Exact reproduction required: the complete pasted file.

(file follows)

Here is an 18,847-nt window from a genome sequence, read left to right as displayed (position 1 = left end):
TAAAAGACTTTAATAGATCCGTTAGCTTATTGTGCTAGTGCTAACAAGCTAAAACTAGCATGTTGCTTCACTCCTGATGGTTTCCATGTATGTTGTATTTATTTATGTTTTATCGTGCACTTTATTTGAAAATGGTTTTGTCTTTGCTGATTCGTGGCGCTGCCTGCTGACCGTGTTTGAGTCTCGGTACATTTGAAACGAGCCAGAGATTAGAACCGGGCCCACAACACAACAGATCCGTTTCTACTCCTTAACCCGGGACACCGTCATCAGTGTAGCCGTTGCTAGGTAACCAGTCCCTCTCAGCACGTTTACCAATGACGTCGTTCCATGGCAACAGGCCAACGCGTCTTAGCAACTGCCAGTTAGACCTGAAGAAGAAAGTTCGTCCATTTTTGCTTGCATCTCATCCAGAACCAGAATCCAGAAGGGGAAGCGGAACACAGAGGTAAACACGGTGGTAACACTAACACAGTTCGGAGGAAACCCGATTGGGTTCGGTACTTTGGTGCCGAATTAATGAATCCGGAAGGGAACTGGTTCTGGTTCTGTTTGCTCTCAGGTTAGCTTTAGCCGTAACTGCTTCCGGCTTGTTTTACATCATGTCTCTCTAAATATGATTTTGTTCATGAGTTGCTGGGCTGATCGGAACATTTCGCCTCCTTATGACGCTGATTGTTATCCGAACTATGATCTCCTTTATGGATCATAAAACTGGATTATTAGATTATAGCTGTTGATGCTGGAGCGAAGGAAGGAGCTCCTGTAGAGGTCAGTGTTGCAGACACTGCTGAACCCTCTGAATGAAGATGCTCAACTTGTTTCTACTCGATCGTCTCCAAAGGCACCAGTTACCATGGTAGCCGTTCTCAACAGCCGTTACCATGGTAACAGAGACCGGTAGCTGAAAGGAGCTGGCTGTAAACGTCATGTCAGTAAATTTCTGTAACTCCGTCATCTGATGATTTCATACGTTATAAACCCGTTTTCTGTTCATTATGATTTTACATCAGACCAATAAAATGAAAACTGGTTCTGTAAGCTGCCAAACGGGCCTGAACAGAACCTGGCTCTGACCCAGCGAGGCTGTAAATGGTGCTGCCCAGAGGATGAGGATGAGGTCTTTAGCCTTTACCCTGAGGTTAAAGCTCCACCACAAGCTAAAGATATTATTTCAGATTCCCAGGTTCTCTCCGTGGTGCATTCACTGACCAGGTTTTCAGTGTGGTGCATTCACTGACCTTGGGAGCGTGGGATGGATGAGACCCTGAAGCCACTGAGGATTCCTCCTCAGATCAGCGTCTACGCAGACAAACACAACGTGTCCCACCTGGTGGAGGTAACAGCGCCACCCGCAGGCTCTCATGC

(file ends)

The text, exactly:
Here is an 18,847-nt window from a genome sequence, read left to right as displayed (position 1 = left end):
TAAAAGACTTTAATAGATCCGTTAGCTTATTGTGCTAGTGCTAACAAGCTAAAACTAGCATGTTGCTTCACTCCTGATGGTTTCCATGTATGTTGTATTTATTTATGTTTTATCGTGCACTTTATTTGAAAATGGTTTTGTCTTTGCTGATTCGTGGCGCTGCCTGCTGACCGTGTTTGAGTCTCGGTACATTTGAAACGAGCCAGAGATTAGAACCGGGCCCACAACACAACAGATCCGTTTCTACTCCTTAACCCGGGACACCGTCATCAGTGTAGCCGTTGCTAGGTAACCAGTCCCTCTCAGCACGTTTACCAATGACGTCGTTCCATGGCAACAGGCCAACGCGTCTTAGCAACTGCCAGTTAGACCTGAAGAAGAAAGTTCGTCCATTTTTGCTTGCATCTCATCCAGAACCAGAATCCAGAAGGGGAAGCGGAACACAGAGGTAAACACGGTGGTAACACTAACACAGTTCGGAGGAAACCCGATTGGGTTCGGTACTTTGGTGCCGAATTAATGAATCCGGAAGGGAACTGGTTCTGGTTCTGTTTGCTCTCAGGTTAGCTTTAGCCGTAACTGCTTCCGGCTTGTTTTACATCATGTCTCTCTAAATATGATTTTGTTCATGAGTTGCTGGGCTGATCGGAACATTTCGCCTCCTTATGACGCTGATTGTTATCCGAACTATGATCTCCTTTATGGATCATAAAACTGGATTATTAGATTATAGCTGTTGATGCTGGAGCGAAGGAAGGAGCTCCTGTAGAGGTCAGTGTTGCAGACACTGCTGAACCCTCTGAATGAAGATGCTCAACTTGTTTCTACTCGATCGTCTCCAAAGGCACCAGTTACCATGGTAGCCGTTCTCAACAGCCGTTACCATGGTAACAGAGACCGGTAGCTGAAAGGAGCTGGCTGTAAACGTCATGTCAGTAAATTTCTGTAACTCCGTCATCTGATGATTTCATACGTTATAAACCCGTTTTCTGTTCATTATGATTTTACATCAGACCAATAAAATGAAAACTGGTTCTGTAAGCTGCCAAACGGGCCTGAACAGAACCTGGCTCTGACCCAGCGAGGCTGTAAATGGTGCTGCCCAGAGGATGAGGATGAGGTCTTTAGCCTTTACCCTGAGGTTAAAGCTCCACCACAAGCTAAAGATATTATTTCAGATTCCCAGGTTCTCTCCGTGGTGCATTCACTGACCAGGTTTTCAGTGTGGTGCATTCACTGACCTTGGGAGCGTGGGATGGATGAGACCCTGAAGCCACTGAGGATTCCTCCTCAGATCAGCGTCTACGCAGACAAACACAACGTGTCCCACCTGGTGGAGGTAACAGCGCCACCCGCAGGCTCTCATGC